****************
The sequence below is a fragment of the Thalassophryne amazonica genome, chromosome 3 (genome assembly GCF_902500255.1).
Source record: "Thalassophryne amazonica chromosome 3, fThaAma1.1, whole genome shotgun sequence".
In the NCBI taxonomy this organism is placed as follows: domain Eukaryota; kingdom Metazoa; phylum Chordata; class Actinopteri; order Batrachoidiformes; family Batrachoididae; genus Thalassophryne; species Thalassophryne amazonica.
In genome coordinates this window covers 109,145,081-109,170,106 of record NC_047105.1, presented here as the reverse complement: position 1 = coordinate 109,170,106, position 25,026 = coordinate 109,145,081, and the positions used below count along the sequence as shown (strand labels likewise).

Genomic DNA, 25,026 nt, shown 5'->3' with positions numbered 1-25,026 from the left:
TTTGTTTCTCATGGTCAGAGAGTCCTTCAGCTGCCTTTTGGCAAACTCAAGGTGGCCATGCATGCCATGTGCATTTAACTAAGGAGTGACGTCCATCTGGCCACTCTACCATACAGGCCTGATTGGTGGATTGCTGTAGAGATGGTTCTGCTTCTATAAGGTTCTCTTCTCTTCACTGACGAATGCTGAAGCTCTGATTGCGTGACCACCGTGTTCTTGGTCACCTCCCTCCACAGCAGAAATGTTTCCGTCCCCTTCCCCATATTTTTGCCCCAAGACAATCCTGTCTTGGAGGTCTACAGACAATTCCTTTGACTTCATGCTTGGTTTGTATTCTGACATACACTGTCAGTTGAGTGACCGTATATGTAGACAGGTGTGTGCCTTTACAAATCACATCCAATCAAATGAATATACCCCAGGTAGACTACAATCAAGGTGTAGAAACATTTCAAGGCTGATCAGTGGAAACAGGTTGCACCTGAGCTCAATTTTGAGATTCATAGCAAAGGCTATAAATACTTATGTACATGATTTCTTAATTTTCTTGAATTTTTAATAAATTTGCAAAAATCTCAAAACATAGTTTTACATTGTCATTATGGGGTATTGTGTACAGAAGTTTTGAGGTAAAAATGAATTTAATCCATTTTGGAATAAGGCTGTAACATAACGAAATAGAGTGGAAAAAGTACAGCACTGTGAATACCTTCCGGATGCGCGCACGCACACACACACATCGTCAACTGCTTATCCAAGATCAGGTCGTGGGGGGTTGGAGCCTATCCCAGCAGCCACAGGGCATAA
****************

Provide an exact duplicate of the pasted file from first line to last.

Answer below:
The sequence below is a fragment of the Thalassophryne amazonica genome, chromosome 3 (genome assembly GCF_902500255.1).
Source record: "Thalassophryne amazonica chromosome 3, fThaAma1.1, whole genome shotgun sequence".
In the NCBI taxonomy this organism is placed as follows: domain Eukaryota; kingdom Metazoa; phylum Chordata; class Actinopteri; order Batrachoidiformes; family Batrachoididae; genus Thalassophryne; species Thalassophryne amazonica.
In genome coordinates this window covers 109,145,081-109,170,106 of record NC_047105.1, presented here as the reverse complement: position 1 = coordinate 109,170,106, position 25,026 = coordinate 109,145,081, and the positions used below count along the sequence as shown (strand labels likewise).

Genomic DNA, 25,026 nt, shown 5'->3' with positions numbered 1-25,026 from the left:
TTTGTTTCTCATGGTCAGAGAGTCCTTCAGCTGCCTTTTGGCAAACTCAAGGTGGCCATGCATGCCATGTGCATTTAACTAAGGAGTGACGTCCATCTGGCCACTCTACCATACAGGCCTGATTGGTGGATTGCTGTAGAGATGGTTCTGCTTCTATAAGGTTCTCTTCTCTTCACTGACGAATGCTGAAGCTCTGATTGCGTGACCACCGTGTTCTTGGTCACCTCCCTCCACAGCAGAAATGTTTCCGTCCCCTTCCCCATATTTTTGCCCCAAGACAATCCTGTCTTGGAGGTCTACAGACAATTCCTTTGACTTCATGCTTGGTTTGTATTCTGACATACACTGTCAGTTGAGTGACCGTATATGTAGACAGGTGTGTGCCTTTACAAATCACATCCAATCAAATGAATATACCCCAGGTAGACTACAATCAAGGTGTAGAAACATTTCAAGGCTGATCAGTGGAAACAGGTTGCACCTGAGCTCAATTTTGAGATTCATAGCAAAGGCTATAAATACTTATGTACATGATTTCTTAATTTTCTTGAATTTTTAATAAATTTGCAAAAATCTCAAAACATAGTTTTACATTGTCATTATGGGGTATTGTGTACAGAAGTTTTGAGGTAAAAATGAATTTAATCCATTTTGGAATAAGGCTGTAACATAACGAAATAGAGTGGAAAAAGTACAGCACTGTGAATACCTTCCGGATGCGCGCACGCACACACACACATCGTCAACTGCTTATCCAAGATCAGGTCGTGGGGGGTTGGAGCCTATCCCAGCAGCCACAGGGCATAA